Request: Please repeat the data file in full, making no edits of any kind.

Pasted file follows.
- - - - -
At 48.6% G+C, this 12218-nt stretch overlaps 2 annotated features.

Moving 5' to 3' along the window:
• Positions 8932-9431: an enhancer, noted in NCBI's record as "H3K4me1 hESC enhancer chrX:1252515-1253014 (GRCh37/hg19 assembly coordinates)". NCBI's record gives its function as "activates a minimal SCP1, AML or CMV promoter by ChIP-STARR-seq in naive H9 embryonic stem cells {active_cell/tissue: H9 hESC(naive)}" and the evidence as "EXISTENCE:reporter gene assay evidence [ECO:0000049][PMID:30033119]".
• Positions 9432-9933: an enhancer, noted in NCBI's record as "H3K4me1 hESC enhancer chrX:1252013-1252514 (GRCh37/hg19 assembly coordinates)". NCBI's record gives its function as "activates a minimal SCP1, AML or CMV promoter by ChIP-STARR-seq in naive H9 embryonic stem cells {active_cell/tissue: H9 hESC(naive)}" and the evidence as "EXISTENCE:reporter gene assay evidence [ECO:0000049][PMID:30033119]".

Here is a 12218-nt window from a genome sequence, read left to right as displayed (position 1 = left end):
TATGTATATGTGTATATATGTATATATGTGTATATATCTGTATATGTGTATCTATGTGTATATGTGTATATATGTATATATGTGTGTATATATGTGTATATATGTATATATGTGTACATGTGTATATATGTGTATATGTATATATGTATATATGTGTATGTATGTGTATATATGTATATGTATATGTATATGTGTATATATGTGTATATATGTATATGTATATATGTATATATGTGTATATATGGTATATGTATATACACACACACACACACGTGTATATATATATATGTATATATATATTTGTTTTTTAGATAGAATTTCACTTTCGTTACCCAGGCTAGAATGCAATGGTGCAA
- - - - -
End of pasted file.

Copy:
At 48.6% G+C, this 12218-nt stretch overlaps 2 annotated features.

Moving 5' to 3' along the window:
• Positions 8932-9431: an enhancer, noted in NCBI's record as "H3K4me1 hESC enhancer chrX:1252515-1253014 (GRCh37/hg19 assembly coordinates)". NCBI's record gives its function as "activates a minimal SCP1, AML or CMV promoter by ChIP-STARR-seq in naive H9 embryonic stem cells {active_cell/tissue: H9 hESC(naive)}" and the evidence as "EXISTENCE:reporter gene assay evidence [ECO:0000049][PMID:30033119]".
• Positions 9432-9933: an enhancer, noted in NCBI's record as "H3K4me1 hESC enhancer chrX:1252013-1252514 (GRCh37/hg19 assembly coordinates)". NCBI's record gives its function as "activates a minimal SCP1, AML or CMV promoter by ChIP-STARR-seq in naive H9 embryonic stem cells {active_cell/tissue: H9 hESC(naive)}" and the evidence as "EXISTENCE:reporter gene assay evidence [ECO:0000049][PMID:30033119]".

Here is a 12218-nt window from a genome sequence, read left to right as displayed (position 1 = left end):
TATGTATATGTGTATATATGTATATATGTGTATATATCTGTATATGTGTATCTATGTGTATATGTGTATATATGTATATATGTGTGTATATATGTGTATATATGTATATATGTGTACATGTGTATATATGTGTATATGTATATATGTATATATGTGTATGTATGTGTATATATGTATATGTATATGTATATGTGTATATATGTGTATATATGTATATGTATATATGTATATATGTGTATATATGGTATATGTATATACACACACACACACACGTGTATATATATATATGTATATATATATTTGTTTTTTAGATAGAATTTCACTTTCGTTACCCAGGCTAGAATGCAATGGTGCAA